Edible properties of sumac
What is sumac and what is it for?
Common sumac or Sicilian sumac (Rhus coriaria L.) is one of the most powerful spices in the world from the nutritional point of view. Its use has always been widespread in the Middle East and is part of their usual diet.
Where is sumac found?
Sumac is a native of the Middle East. For centuries, sumac has been cultivated and used in the Mediterranean.
Currently, the plant grows in many Mediterranean countries, although in most of the European continent it is a simple forgotten and ignored shrub.
Uses of sumac
It is noteworthy the importance it had for leather tanning in European economic history. Surely it was the Arabs who brought this plant to the Iberian Peninsula for use in tanning leather, and in the Middle Ages it was one of the most important materials in the work of tanned leather in Europe.
In addition, for centuries it has been used as a condiment for recipes. An analysis of their properties shows us their high nutritional value for human consumption.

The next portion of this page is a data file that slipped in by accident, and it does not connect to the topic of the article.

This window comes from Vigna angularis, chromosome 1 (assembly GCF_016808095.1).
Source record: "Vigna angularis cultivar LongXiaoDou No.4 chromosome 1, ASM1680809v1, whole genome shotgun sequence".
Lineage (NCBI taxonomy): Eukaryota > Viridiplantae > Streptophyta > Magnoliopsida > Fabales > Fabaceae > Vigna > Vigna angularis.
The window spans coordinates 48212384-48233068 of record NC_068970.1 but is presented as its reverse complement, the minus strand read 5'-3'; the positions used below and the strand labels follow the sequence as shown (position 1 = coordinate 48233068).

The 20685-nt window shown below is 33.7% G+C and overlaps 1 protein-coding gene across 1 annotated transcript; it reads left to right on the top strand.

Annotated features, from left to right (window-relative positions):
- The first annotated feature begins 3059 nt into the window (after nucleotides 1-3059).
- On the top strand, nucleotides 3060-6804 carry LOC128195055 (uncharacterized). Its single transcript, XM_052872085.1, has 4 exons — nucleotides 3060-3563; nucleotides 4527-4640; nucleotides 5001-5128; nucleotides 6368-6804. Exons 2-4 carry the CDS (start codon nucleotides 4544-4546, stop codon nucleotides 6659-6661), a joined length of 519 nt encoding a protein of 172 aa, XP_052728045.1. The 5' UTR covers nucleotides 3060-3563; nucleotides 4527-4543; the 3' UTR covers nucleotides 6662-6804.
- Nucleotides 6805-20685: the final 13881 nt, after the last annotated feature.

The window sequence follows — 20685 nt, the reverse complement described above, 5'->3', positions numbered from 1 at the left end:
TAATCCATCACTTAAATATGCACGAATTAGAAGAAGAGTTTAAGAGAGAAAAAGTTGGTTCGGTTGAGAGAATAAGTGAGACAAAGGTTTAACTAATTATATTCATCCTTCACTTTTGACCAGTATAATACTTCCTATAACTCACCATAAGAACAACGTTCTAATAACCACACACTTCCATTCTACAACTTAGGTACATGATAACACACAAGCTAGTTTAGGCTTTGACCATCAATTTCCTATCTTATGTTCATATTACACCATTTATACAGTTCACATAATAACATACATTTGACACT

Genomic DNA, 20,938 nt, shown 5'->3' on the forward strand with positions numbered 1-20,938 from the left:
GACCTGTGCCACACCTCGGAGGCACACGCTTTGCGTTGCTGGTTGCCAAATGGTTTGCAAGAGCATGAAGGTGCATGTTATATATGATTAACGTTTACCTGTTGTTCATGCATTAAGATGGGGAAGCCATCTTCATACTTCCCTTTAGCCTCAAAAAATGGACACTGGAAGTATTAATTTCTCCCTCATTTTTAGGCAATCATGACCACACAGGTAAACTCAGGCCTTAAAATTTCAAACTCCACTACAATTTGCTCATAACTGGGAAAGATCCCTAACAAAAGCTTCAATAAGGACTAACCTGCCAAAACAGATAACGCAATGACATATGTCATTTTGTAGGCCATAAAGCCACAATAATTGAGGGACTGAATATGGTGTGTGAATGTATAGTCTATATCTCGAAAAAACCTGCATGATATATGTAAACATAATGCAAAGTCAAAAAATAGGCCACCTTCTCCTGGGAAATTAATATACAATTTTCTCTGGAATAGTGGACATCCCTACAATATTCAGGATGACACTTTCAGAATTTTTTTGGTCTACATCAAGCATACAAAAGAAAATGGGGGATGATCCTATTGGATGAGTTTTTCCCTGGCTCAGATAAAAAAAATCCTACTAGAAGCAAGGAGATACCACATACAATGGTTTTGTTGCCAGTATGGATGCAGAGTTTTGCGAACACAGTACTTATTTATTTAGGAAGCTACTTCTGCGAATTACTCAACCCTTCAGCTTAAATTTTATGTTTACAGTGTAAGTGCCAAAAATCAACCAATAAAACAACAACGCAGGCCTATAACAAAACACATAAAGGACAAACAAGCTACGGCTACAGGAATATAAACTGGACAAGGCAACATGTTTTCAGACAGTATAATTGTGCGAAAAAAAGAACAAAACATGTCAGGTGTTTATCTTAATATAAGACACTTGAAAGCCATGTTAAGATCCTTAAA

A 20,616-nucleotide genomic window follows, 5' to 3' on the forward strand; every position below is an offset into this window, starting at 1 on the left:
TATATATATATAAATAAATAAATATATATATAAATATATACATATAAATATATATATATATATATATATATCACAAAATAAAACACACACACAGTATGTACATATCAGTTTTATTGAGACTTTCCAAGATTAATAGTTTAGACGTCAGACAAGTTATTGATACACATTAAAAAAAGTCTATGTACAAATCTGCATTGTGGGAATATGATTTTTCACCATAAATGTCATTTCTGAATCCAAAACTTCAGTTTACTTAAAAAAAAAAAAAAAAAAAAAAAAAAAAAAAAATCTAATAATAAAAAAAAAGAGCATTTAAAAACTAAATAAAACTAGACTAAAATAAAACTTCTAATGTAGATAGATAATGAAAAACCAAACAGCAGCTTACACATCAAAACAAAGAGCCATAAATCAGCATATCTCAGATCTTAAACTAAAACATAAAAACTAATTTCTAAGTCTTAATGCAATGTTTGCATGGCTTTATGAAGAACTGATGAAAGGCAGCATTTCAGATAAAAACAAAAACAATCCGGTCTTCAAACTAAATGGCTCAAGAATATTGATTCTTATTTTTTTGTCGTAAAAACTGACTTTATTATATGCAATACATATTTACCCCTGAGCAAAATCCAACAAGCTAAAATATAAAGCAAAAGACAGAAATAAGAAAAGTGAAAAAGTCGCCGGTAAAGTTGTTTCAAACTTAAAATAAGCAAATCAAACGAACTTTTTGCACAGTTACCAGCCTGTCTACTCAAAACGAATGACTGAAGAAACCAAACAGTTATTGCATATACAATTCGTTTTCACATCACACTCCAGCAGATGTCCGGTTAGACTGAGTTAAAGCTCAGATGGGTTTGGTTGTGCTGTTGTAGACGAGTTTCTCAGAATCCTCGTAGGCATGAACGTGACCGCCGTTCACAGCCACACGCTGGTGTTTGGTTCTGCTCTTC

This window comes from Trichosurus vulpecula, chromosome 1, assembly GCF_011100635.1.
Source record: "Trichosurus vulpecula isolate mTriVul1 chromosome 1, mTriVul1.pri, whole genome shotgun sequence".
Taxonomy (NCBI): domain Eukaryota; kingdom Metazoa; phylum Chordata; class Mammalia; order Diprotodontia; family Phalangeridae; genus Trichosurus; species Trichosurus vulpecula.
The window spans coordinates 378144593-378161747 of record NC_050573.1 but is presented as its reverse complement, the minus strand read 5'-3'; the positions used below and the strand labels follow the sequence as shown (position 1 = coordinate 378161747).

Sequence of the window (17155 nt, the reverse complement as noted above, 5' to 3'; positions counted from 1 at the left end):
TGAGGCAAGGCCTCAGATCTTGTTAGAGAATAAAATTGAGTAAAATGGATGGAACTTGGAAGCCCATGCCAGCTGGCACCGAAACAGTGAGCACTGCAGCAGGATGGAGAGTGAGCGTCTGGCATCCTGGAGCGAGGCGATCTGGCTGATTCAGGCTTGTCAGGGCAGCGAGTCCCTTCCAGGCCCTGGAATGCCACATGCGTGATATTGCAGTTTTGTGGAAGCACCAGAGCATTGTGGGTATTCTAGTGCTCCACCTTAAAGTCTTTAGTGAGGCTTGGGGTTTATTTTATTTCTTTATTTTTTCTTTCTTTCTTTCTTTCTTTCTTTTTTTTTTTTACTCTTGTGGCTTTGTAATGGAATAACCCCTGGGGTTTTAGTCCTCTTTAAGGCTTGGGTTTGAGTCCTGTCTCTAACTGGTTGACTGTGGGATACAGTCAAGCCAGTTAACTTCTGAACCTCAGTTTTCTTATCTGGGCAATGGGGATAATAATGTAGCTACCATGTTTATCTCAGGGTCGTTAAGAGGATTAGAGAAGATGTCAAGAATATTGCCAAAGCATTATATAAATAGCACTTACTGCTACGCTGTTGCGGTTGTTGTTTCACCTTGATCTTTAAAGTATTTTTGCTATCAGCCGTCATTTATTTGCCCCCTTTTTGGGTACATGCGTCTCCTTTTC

Sumac gastronomic use
Where is sumac used?
Its use in the kitchen is common in countries such as Lebanon, Syria, Turkey and Iraq.
How is sumac consumed?
Usually it is consumed ground and sprinkled on salads (Fattoucha), also in hummus and to flavor the kebab.
It is also mixed with lemon and oil to prepare vinaigrettes.
The rich Lebanese cuisine uses ground sumac to prepare a condiment called Zaatar, which consists of grinding toasted sesame seeds, sumac and dried thyme. This mixture is taken to flavor any dish, be it at breakfast or at meals: toast, bread with tomato, salads, etc.
What flavor does sumac have?
Its flavor is pleasant, it reminds us of lemon and has a point of acid and salty.
This flavor comes basically from the hairy skin that covers the ripe and dry fruits, since the seed of its interior practically does not have any flavor. Besides, it is hard and can not be chewed.
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